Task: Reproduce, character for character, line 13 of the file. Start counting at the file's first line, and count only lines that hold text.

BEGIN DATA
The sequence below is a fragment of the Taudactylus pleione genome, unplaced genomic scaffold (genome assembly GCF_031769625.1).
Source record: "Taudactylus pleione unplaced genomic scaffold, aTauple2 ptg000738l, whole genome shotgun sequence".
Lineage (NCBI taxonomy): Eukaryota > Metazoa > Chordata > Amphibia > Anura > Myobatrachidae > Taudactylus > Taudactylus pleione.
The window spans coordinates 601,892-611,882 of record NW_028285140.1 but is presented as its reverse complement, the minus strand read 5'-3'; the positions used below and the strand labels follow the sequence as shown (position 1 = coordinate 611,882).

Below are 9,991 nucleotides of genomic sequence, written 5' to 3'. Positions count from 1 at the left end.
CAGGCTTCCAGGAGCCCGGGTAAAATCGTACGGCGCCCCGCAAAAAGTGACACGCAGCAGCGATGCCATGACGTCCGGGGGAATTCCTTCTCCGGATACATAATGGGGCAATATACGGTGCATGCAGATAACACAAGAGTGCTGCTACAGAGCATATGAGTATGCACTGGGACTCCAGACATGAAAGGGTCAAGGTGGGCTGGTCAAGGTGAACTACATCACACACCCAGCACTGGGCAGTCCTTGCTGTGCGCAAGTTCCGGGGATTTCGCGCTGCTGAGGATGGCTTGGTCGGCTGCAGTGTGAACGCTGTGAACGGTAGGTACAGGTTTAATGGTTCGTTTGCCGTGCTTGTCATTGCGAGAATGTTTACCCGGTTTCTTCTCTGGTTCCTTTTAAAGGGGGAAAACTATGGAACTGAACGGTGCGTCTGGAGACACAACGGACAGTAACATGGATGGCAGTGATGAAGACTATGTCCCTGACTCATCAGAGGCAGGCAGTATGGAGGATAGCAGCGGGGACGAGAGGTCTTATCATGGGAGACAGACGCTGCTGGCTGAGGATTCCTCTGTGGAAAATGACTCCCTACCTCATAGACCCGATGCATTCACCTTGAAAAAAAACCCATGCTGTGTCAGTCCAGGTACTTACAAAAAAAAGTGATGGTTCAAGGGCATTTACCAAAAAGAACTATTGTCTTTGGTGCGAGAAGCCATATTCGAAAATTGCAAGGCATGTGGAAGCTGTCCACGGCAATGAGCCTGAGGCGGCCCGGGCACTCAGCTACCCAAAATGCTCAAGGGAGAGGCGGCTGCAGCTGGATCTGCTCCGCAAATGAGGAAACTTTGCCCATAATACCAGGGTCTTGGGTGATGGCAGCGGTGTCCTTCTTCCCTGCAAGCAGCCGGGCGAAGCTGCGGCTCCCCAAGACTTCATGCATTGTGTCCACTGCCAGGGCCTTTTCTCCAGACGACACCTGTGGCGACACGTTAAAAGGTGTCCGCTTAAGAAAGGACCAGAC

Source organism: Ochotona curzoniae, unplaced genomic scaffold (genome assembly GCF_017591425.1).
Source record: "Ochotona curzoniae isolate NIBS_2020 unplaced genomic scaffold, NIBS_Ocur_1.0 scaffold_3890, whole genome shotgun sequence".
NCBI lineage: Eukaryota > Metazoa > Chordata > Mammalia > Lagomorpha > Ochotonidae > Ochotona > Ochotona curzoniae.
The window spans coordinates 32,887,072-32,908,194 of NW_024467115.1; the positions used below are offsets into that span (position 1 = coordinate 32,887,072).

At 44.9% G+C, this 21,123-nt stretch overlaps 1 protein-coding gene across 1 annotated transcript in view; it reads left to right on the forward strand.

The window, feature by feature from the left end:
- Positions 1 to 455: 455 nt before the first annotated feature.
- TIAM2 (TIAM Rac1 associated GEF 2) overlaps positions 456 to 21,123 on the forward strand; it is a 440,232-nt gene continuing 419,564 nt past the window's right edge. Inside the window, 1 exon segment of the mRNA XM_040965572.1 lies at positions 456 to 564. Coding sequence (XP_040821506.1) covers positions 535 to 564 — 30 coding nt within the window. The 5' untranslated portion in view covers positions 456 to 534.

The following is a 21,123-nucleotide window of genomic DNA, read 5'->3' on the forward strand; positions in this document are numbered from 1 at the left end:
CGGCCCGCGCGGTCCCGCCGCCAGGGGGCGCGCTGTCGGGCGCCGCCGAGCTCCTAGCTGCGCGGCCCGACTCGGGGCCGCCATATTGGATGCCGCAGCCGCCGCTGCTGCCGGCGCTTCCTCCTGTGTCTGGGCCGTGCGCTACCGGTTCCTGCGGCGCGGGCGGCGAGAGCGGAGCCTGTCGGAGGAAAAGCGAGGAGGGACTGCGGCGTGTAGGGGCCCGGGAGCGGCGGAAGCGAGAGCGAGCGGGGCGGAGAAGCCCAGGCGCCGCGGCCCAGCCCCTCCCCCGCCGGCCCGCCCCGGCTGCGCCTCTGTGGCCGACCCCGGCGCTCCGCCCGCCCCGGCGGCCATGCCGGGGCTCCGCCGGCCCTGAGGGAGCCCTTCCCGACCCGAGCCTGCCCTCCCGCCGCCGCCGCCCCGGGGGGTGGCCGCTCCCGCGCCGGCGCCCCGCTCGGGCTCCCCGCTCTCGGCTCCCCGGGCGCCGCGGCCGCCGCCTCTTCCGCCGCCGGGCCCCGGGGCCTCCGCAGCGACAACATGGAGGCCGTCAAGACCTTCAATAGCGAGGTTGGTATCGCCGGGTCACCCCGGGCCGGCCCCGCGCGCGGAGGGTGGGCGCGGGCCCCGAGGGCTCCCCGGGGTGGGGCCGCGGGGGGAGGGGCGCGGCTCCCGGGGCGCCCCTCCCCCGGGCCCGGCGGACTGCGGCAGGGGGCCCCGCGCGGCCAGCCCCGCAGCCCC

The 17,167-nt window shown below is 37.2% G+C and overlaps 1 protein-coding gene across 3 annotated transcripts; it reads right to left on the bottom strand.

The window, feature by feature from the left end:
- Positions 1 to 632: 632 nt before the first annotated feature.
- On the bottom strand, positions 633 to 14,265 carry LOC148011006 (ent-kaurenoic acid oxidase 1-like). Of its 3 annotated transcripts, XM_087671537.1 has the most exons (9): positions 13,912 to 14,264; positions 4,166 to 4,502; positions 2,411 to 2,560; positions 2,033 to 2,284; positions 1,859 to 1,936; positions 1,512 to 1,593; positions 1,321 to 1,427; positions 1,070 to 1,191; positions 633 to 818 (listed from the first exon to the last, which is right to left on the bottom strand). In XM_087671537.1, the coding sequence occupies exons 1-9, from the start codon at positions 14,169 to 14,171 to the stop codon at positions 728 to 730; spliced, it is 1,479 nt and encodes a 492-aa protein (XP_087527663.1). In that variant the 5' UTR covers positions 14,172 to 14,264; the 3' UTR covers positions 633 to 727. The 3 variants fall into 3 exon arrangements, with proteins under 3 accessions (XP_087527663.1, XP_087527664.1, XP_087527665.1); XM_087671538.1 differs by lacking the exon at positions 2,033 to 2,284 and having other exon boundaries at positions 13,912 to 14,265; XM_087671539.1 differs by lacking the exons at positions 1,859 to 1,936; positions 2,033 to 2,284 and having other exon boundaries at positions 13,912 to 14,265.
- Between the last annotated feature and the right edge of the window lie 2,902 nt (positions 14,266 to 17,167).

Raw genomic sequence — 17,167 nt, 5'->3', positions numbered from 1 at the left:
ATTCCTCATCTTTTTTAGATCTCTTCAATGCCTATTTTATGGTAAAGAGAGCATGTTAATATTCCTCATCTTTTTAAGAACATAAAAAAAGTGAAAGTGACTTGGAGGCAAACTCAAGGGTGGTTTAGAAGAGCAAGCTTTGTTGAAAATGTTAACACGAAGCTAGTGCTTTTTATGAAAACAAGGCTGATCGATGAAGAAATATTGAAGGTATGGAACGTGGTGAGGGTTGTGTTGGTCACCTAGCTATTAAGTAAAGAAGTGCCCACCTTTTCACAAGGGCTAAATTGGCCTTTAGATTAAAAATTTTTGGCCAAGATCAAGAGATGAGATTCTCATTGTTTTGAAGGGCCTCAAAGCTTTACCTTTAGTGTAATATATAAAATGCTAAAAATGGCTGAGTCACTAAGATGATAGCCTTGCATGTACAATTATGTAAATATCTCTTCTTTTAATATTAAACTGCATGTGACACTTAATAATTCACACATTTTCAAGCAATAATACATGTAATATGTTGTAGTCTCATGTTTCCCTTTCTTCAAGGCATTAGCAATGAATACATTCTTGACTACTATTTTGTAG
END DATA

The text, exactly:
- Positions 1 to 455: 455 nt before the first annotated feature.